New research highlights communities most at risk for opioid overdose deaths and most in need of services.
Few if any communities in the United States have escaped the opioid crisis, and in 2020, opioid overdose deaths rose sharply across the entire country.
But the opioid crisis plays out differently from place to place and over time. In some states, the crisis is more profound in rural communities while in other states, it’s more of a problem in cities.
The drugs in question vary from prescription opioids like oxycodone to heroin to, most recently, fentanyl, which is 50 to 100 times stronger than morphine and a primary driver of the the rise in overdose deaths since 2013. And the demographics of the most affected populations change over time as well.
The shifting landscape of the opioid overdose epidemic makes it hard for local public health officials and policymakers to see which communities in their state are most at risk and how to help them.
“All communities are not created equal,” says Thomas Stopka, an epidemiologist and associate professor at Tufts University School of Medicine. “The risk factors related to opioid overdose may not be as intense in some locations compared to others.”
Who’s at risk for opioid deaths?
Stopka and colleagues recently completed county-level assessments of 10 states, highlighting the communities most at risk for a spike in opioid overdose deaths and identifying areas where services for opioid users are lacking.
Stopka hopes the approach will be replicated by others. “Future analyses could focus on even smaller geographic scales,” he says, “which would allow for state and local health departments to further pinpoint specific towns, specific neighborhoods, or specific census tracts that might be at even higher risk and might have even higher gaps in services.”
“We want to be forward-looking to identify areas that might be vulnerable in the future, not just where most deaths have been in the past.”
The assessment created a rich and complex picture by using both statistical methods and geographic information systems (GIS) to analyze datasets of more than 20 factors such as opioid-related emergency room visits and arrests, opioid prescription rates, high school graduation rates, prevalence of chronic hepatitis C infection, average income, unemployment rates, and demographic information.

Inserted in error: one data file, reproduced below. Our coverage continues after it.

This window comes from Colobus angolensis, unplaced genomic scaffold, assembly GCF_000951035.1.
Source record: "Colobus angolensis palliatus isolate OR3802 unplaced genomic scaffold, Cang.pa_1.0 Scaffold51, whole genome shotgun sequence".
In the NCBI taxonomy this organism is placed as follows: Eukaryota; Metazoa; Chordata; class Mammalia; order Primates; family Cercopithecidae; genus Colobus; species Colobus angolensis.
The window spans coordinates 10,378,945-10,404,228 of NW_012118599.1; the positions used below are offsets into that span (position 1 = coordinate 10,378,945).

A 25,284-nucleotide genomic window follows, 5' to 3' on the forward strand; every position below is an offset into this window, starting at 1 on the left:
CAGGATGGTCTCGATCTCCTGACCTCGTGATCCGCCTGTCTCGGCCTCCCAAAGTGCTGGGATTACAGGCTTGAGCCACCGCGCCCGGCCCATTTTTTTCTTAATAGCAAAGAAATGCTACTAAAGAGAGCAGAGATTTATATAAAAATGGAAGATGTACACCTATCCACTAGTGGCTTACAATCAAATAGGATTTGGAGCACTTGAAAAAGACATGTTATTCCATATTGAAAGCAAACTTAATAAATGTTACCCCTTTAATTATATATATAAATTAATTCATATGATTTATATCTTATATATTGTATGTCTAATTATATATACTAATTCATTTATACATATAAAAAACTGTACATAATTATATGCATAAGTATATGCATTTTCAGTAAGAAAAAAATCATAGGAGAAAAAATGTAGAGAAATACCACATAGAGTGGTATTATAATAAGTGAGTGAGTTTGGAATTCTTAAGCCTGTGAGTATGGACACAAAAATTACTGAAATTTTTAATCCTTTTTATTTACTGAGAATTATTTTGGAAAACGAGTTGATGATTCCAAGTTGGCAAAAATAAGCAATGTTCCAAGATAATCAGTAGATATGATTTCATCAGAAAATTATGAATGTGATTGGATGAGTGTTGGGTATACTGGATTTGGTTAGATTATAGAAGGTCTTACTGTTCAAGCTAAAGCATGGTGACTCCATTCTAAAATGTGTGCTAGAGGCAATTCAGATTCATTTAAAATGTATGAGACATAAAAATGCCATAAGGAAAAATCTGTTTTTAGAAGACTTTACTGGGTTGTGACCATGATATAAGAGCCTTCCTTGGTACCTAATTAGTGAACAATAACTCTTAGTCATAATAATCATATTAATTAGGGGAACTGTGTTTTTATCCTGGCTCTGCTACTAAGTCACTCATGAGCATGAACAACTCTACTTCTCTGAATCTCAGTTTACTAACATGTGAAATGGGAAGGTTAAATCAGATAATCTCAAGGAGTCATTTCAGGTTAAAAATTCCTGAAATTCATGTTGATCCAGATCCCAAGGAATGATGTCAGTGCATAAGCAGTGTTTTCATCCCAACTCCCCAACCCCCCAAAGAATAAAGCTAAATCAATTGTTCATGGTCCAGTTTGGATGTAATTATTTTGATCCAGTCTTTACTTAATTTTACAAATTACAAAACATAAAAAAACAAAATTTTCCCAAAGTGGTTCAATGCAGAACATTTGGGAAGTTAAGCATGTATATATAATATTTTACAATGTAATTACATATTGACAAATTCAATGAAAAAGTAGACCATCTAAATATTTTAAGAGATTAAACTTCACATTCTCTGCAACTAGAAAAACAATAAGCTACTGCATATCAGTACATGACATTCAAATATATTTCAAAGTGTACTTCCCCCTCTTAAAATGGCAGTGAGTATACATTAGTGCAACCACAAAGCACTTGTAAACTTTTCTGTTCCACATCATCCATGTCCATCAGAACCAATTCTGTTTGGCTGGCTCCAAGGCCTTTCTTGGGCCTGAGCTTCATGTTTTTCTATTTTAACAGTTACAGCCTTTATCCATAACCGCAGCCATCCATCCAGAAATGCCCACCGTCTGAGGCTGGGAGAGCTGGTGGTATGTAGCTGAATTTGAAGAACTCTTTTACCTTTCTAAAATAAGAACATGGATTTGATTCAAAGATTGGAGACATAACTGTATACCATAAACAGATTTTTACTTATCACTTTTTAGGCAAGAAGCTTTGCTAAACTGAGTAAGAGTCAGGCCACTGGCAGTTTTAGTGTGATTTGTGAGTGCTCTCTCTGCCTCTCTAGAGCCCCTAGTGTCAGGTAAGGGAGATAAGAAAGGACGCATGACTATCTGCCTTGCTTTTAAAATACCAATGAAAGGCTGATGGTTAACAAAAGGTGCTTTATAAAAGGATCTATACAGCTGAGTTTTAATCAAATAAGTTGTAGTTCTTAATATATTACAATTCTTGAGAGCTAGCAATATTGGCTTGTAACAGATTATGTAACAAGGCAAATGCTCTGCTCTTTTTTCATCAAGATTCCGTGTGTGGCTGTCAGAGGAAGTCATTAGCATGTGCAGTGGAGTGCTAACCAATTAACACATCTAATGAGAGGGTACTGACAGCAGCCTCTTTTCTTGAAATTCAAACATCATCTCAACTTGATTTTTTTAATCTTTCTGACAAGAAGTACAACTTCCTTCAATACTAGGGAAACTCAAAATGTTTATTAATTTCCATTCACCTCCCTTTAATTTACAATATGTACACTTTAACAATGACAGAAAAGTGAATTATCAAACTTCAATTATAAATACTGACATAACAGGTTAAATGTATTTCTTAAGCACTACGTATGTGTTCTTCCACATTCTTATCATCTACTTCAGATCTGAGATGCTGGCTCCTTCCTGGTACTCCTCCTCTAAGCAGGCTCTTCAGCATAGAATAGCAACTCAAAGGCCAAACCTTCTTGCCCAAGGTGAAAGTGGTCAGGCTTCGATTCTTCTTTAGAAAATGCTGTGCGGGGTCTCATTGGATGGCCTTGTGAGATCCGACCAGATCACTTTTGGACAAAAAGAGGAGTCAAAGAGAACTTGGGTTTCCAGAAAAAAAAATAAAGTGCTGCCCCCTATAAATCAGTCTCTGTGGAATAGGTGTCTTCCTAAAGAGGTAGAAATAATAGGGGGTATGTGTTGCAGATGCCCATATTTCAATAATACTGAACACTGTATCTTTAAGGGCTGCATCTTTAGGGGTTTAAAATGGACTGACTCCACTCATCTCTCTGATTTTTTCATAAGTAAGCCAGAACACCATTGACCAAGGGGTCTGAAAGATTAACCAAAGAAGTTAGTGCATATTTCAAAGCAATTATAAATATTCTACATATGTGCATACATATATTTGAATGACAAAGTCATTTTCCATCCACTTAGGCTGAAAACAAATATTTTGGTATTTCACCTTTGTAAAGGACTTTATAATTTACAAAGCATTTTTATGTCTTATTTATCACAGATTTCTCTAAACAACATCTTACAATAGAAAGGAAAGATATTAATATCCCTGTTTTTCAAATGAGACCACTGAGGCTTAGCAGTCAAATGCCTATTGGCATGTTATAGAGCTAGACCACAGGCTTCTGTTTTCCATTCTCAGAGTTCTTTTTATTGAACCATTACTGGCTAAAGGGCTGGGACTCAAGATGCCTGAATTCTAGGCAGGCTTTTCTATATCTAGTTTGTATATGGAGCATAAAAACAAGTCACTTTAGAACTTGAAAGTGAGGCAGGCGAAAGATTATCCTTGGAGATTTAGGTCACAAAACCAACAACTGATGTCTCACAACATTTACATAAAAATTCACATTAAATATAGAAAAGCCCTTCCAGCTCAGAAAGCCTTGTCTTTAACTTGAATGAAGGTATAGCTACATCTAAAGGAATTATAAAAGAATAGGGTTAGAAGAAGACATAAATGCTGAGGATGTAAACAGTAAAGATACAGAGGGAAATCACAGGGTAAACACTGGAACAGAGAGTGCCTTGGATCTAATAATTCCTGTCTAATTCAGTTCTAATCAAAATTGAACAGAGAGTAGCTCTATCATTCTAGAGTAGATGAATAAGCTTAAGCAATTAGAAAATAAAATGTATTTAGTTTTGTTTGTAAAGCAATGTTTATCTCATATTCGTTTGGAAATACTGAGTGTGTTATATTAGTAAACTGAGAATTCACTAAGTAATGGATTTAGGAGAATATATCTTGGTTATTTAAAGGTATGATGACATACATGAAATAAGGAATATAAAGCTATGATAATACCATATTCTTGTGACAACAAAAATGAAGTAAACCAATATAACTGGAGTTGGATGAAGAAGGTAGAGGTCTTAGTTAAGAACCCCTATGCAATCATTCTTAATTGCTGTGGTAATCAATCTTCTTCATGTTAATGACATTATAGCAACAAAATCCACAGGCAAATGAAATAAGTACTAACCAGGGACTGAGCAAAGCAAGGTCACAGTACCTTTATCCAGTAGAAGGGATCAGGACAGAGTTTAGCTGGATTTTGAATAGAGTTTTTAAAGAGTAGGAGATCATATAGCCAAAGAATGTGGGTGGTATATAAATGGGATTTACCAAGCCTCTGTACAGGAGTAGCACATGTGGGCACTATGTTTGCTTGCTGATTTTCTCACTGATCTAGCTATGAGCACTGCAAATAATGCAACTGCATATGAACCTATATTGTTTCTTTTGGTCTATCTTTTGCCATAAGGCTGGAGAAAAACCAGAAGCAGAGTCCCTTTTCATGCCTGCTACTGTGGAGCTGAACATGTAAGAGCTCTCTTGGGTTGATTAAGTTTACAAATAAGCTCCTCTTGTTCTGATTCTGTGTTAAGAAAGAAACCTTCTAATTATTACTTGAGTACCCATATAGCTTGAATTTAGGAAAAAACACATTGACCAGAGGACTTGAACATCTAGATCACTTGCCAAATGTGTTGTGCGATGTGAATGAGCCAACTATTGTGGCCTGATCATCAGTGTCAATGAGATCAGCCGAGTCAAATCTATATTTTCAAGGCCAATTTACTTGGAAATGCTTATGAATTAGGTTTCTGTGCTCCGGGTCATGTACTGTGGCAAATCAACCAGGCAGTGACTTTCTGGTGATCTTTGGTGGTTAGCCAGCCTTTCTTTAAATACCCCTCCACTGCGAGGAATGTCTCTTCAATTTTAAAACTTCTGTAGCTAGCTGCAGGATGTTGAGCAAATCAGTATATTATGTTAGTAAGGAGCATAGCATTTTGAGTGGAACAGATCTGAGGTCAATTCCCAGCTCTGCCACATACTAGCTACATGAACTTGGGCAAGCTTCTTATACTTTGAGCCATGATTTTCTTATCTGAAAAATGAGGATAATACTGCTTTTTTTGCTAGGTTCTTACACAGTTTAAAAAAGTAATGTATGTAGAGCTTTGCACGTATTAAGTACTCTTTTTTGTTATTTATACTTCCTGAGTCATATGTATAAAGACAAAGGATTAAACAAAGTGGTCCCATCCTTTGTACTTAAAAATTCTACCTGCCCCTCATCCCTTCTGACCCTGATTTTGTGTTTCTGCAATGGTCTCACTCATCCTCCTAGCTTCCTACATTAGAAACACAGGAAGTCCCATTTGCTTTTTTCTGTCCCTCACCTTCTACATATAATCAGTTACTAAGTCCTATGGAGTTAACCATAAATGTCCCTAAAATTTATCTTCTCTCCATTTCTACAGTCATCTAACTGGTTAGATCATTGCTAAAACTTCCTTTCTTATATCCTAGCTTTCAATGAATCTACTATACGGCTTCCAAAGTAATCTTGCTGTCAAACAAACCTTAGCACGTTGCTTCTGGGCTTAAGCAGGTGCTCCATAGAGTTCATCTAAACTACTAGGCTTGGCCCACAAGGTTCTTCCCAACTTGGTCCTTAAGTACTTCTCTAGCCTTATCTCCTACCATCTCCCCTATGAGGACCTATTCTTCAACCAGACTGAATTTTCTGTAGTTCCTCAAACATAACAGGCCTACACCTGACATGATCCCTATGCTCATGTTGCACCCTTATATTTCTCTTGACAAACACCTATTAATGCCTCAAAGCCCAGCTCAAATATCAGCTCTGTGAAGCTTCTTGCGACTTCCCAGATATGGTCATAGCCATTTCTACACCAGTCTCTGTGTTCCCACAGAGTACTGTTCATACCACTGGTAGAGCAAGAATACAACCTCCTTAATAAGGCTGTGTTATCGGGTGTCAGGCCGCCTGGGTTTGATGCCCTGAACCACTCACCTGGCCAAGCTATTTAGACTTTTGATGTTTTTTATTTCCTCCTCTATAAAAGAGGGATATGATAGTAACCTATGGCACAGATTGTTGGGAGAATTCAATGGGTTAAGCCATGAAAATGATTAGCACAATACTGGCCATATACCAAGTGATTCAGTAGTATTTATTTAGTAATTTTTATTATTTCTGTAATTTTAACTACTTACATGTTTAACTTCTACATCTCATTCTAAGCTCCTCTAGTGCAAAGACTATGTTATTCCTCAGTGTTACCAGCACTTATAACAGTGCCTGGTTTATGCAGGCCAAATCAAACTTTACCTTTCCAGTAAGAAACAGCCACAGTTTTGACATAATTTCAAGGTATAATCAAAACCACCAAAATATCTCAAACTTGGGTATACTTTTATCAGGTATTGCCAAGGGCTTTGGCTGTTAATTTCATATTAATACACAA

The researchers determined which factors were most closely correlated with overdose deaths and used those to assess each county’s potential to experience an increase in overdose deaths.
“We want to be forward-looking to identify areas that might be vulnerable in the future, not just where most deaths have been in the past,” says Jared Sawyer, who led the portion of the project that focused on Indiana, the results of which were published in Preventive Medicine Reports. Sawyer earned his master of public health from the School of Medicine in 2020 and now works at the research organization NORC at the University of Chicago.
Little access to opioid crisis services
The 92 counties in Indiana provide a good example of how the effects of the opioid crisis vary widely even in one state. Collaborating with experts at the Indiana Department of Health, the Centers for Disease Control and Prevention, and the Council for State and Territorial Epidemiologists, the Tufts team found an uneven distribution of overdose vulnerability.
More than half of the most vulnerable counties are clustered in the east-central part of the state, with two smaller clusters in the northwest and southeast and one county in the southwest.
The most vulnerable counties include a fairly even mix of urban and rural counties: Eight are urban, five are rural, and six are mixed. Sawyer says that’s different from some other states, where urban counties are more likely to be vulnerable, or vice versa.
The opioid crisis is not spread evenly across populations, however. The team found links between several socioeconomic factors and vulnerability, making it clear that social determinants of health play a big role. For example, counties with higher unemployment, lower high school graduation rates, lower income, and less access to internet services were more vulnerable.
An in-depth analysis of services, including their accessibility, revealed that people in many of the most vulnerable counties lack easy access to resources such as treatment and education programs, harm reduction (like needle exchanges), maintenance medications (such as methadone and buprenorphine) to help users stay off opioids, and overdose reversal medicine (naloxone).
Of the 19 most vulnerable counties, only two ranked highly in terms of accessible services. Both Sawyer and Stopka hope that kind of information will help policymakers decide where to focus resources to most effectively close gaps between need and services.
Syringe Services Programs (SSPs), for example, typically bundle many services together, offering not only clean syringes to prevent the spread of HIV and other diseases, but also access and referrals to treatment programs and health care. Yet the study found that less than half of Indiana’s most vulnerable counties have an SSP.
“Those findings are particularly important right now,” Stopka says, “because Indiana and a number of other states have been contemplating shutting down SSPs despite the fact that they have been shown over numerous decades and through numerous studies to be effective from a public health perspective.”
Source: Mary-Russell Roberson for Tufts University